Jetzt hatte die Menschlichkeit endlich erreicht, was sie wollte
Zwar war der Tod nicht ausgesprochen human
Die Erde war aber endlich still und zufrieden
Und folgte völlig beruhigt ihre bekannte elliptische Bahn”

English Translation:

“The poison hung yellow like clouds over the cities
Millions of corpses lay on the asphalt
Everyone thought to escape death
No one escaped death
And the world became empty
The poison was everywhere
It ran along the desert
And it swam across the sea
People lay bundled like rotting gardens
Others hung out the window like dolls
The animals in the zoo screamed terribly before they died

And slowly the great blast furnaces went out
Then the laden dead disappeared into the sea
And neither weeping nor laughter was left in the world
The airplanes wandered under the sky with a thousand dead pilots
And sank burning into the field
Now humanity had finally achieved what it wanted
Admittedly, death wasn't decidedly humane
But the Earth was finally quiet and content
And followed its familiar elliptical path in complete peace”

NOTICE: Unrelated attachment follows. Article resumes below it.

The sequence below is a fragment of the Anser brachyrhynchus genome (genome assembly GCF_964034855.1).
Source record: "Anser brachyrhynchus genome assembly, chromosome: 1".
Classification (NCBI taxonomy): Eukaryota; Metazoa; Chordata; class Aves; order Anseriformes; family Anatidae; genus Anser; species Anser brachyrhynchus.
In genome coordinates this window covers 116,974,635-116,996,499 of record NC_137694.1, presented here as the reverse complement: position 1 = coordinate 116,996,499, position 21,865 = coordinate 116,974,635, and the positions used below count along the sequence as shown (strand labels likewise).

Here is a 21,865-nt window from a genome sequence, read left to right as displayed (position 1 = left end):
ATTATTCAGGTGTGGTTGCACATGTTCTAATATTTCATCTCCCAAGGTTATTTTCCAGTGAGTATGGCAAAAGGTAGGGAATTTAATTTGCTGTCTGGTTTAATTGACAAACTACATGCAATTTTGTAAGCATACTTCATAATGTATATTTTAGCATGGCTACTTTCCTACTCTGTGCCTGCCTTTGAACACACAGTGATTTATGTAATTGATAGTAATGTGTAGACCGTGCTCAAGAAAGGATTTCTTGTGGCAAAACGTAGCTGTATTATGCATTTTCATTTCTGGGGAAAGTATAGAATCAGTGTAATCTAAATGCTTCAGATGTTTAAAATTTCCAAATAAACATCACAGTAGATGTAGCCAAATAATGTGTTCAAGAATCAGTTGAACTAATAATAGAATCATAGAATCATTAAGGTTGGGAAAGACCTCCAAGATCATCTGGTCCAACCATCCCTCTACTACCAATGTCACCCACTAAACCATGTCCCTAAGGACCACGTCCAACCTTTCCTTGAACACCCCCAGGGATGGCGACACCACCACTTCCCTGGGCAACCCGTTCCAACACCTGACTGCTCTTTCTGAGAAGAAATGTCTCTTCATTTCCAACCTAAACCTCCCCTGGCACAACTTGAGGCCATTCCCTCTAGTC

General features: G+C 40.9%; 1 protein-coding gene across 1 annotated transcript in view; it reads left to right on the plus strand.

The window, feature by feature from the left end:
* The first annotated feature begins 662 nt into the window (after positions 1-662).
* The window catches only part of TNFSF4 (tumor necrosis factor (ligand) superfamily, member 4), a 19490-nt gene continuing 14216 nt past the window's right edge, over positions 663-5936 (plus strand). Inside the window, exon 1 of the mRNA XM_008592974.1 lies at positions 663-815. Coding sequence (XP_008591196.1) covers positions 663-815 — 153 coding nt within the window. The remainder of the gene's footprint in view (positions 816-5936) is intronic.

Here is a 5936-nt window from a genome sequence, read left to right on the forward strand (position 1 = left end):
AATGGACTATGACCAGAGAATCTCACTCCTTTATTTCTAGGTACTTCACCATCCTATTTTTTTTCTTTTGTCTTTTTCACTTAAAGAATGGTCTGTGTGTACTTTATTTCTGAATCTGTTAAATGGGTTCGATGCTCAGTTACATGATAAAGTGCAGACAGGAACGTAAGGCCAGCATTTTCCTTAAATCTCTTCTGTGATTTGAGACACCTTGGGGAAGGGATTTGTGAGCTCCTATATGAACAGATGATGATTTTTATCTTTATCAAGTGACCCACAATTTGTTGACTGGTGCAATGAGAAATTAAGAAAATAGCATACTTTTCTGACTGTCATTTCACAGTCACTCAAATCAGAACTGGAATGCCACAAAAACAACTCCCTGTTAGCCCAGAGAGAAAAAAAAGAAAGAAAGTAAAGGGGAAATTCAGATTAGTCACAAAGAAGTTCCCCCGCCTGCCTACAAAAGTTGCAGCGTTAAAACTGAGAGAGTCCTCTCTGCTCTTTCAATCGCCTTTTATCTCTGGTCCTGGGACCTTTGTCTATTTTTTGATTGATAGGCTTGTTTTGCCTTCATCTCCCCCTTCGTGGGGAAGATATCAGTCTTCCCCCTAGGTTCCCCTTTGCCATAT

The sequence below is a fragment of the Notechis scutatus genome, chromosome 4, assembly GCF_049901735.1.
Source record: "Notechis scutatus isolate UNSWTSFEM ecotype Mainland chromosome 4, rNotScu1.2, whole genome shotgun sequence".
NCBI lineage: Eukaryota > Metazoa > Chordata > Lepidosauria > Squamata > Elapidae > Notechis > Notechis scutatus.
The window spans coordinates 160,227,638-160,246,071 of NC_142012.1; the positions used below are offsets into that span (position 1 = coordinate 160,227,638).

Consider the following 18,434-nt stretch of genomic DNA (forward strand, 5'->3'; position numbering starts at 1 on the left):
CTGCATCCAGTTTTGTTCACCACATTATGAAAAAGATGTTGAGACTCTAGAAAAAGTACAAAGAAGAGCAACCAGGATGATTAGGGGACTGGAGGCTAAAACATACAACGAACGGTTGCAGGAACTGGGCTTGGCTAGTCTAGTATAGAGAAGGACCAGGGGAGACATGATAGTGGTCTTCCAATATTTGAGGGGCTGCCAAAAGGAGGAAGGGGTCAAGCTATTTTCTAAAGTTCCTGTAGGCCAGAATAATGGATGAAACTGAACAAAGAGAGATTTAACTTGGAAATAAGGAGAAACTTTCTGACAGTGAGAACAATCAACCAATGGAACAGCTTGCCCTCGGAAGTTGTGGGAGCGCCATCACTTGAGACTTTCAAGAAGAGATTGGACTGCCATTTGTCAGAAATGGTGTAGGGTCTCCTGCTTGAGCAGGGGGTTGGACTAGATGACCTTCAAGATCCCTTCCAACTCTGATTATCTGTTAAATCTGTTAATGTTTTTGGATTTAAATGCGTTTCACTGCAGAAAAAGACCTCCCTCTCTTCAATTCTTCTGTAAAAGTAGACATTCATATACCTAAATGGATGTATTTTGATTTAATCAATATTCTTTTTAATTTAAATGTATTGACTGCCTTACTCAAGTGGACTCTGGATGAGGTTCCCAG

Come on, tell me you don't get chills from reading that! Anyway, that's probably enough analysis of the lyrics. Let's go to the instruments, shall we? Well, on Kaiserschnitt, Porta Nigra played a style that is quite hard to pin down in one genre. With a vague mix of black metal, doom metal, and punk, it's safe to put them under the umbrella of “avant-garde metal”. On Weltende, the music is unfortunately less unhinged, less unique, and less immediately catchy than Kaiserschnitt. Whether it's the atmospheric tremolo-picking of the first track or the faster pace of “Götterblut”, they seem to be lacking a really impactful punch that, for instance, Kaiserschnitt readily provided in the form of super-heavy mid-tempo rhythm riffs. Alas, the first half of the album goes through the motions, slightly reminiscent of their past style, yet never quite leaving a lasting impact.